Michael Booth tells Daihatsu where to shove its new Terios

Would suit Being recycled as a fridge or something
Price From £12,995
Maximum speed 99mph, 0-60mph in 12 seconds
Combined fuel economy 35.8mpg
Further information 0870 240 084

I fired a Magnum .38 hand gun last week. As a liberal, tolerant, responsible New Man versed in the panoply of nappy rashes and their treatments, who recycles yoghurt pots, and makes a genuine effort to look large-breasted ladies in the eye, I should not have enjoyed it. But I did. In fact, I loved it.

Something else I really shouldn't have liked was the Daihatsu Terios. And, you know what? I didn't. In fact, I wish they had let me to take the Magnum with me out to the car park and put the thing out of my misery. As it was, I had to drive home from the firing range with the laughter of my friends ringing louder even in my ears than the sound of gunfire.

Let's not mince words (although mincing is this car's default setting): the Terios is a senseless waste of steel, rubber, glass and plastic. Its Duplo-toy styling, gurning face, and attention-seeking tinted windows made me spasm with a visceral loathing. The rudimentary four-valves-per-cylinder, four-cylinder engine, which produces a top speed barely higher than the national limit and a 0-60mph time better gauged by a sun dial than a stop watch, is no more, or less, than this tart's dinner of a car deserves. Elsewhere, the technology is no less antiquated, with full-time four-wheel-drive (ruling out a more economical switch to two-wheel drive on the road), and not a whiff of a hill-descent mode. My memory of the last Terios is of a tottering Toytown tin box with as much charm as a bottle bank. I think it was based on the old Charade hatchback, which meant that humans didn't fit. This one is admittedly more spacious but its ride is every bit as discombobulating, its engine note is as tiresome and its interior, if not as brittle as the old car's, is still suffocatingly cheap.

Like Suzuki and Hyundai, Daihatsu is a company on the move; although journalists don't tend to like it, the acclaim for their - generally - excellent value products and top-notch dealership network is making itself heard in various owner-satisfaction surveys where the brand is always rated highly. The Charade and Sirion are competitive in their respective classes - right up with the best, in fact. But the Terios is obviously the Ringo Starr of the line-up.

To top it all, there is even an external spare wheel, mounted on the rear door and featuring - and I can only urge you in the strongest terms to get down to your local Daihatsu dealership to check this out for yourself - a cover inspired, apparently, by the carpet of a provincial cinema, c1974. It has to be the single, most heinous graphic to have graced an automobile since the gold and burgundy go-faster stripes found on "sporty" Hillman Avengers. It's a wonder they didn't go all the way and give it a vinyl roof and a stick-on Garfield.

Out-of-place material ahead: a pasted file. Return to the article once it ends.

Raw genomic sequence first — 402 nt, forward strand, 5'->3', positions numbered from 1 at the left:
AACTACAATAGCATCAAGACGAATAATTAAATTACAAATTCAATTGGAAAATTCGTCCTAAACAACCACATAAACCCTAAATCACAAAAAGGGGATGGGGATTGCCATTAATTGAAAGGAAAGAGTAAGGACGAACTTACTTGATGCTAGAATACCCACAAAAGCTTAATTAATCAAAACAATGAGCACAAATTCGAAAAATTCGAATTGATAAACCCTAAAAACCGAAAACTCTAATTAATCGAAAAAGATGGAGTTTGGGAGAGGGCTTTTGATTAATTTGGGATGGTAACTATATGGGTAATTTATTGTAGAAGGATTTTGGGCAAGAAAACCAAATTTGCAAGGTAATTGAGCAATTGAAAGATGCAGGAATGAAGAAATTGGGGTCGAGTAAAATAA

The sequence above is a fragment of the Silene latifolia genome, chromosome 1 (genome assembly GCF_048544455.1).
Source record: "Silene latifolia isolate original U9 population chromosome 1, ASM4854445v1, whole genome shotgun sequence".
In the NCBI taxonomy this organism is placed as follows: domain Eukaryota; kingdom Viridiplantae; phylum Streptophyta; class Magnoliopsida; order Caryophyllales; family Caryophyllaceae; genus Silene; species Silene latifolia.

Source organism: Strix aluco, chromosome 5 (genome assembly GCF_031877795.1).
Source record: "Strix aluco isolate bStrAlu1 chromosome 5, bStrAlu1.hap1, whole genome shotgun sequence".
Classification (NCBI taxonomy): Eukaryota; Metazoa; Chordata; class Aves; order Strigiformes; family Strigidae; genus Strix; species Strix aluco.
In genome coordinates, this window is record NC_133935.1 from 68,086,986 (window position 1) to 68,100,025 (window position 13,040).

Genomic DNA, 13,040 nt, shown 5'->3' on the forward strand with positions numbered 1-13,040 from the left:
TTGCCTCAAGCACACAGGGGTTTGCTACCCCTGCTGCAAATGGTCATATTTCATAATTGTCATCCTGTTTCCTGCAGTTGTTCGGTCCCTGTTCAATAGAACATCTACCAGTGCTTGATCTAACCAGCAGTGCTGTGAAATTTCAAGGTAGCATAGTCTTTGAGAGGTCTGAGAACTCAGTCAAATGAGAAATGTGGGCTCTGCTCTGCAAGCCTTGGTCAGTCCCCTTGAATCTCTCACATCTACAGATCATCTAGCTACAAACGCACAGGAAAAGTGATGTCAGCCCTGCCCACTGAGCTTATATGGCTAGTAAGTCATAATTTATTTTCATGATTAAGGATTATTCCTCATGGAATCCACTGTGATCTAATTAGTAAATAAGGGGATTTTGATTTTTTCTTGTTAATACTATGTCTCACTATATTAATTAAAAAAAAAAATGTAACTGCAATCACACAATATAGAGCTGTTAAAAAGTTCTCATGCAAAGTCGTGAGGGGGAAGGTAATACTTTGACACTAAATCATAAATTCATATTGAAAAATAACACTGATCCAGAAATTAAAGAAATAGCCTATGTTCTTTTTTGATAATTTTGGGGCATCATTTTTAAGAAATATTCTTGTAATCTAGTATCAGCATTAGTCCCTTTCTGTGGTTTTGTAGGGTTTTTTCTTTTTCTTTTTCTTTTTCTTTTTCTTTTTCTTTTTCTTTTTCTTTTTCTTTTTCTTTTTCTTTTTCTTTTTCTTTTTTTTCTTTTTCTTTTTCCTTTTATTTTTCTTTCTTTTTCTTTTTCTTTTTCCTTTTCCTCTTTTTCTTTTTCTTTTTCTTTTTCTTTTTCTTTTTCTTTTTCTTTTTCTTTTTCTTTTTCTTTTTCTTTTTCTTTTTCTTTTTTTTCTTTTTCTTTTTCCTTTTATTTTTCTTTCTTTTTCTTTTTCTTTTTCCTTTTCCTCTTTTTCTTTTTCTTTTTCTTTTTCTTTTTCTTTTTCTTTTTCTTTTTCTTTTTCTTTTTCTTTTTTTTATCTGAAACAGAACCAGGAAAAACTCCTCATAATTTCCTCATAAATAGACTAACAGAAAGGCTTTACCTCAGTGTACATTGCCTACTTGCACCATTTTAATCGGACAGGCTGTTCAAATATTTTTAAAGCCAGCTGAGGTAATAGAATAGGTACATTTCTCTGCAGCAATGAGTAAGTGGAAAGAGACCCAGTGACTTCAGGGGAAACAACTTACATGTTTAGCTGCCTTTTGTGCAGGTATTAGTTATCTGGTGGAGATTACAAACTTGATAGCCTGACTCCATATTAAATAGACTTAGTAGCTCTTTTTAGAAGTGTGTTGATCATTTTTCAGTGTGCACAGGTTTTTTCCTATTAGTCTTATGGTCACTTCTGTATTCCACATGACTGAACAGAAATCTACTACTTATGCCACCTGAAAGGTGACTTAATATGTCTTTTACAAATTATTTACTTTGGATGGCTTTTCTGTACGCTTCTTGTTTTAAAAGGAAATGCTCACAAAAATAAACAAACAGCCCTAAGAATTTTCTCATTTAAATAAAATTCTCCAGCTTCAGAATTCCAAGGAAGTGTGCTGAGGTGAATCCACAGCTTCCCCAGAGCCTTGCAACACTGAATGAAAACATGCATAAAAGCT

And just when you think your opinion of the thing can't get any lower, you discover how much Daihatsu intend to charge for it. The base model starts at £13,000 but, if buyers want things like alloy wheels or an automatic gearbox, they will have to cut back on their tanning salon membership and Bacardi Breezers for a year or so. A Fiat Panda 4x4 is a massive £4,000 cheaper, and infinitely more charming, as is its sister car the Suzuki SX4, but if you want my advice, buy a second-hand Subaru and spend the rest on a holiday and a new sofa. Or, perhaps, a really big gun.

Michael Booth's 'Just As Well I'm Leaving' is out now in paperback (Vintage)

It's a classic: Rolls-Royce Silver Shadow

Contemplation of the cost of a new Terios led me to wonder what else £13,000 will buy you these days. Well, you could buy a Rolls-Royce, of course. At a quick glance, Auto Trader had 50 Rollers for under £13,000, mostly Silver Shadows.

The idea isn't quite as ridiculous as it sounds. Any Silver Shadow costing over £10,000 should have a full service history, a full MOT and have some life left in it, which leaves you £3,000 to run and repair it - enough, with a bit of luck, to last for a couple of years.

There are a couple of Rolls-Royce breakers in the UK that can supply you with spares no more costly than equivalent Ford items (with 30,000 made, there are plenty to pick from), and, don't forget, they were hand built to a fairly high standard when new.

When you come to sell it again, the value should have held pretty firm - which is more than you will probably be able to say for the Terios. Buy a white one, and you might even be able to earn a few bob at weekends doing weddings. Just don't look too closely at the fuel bills.

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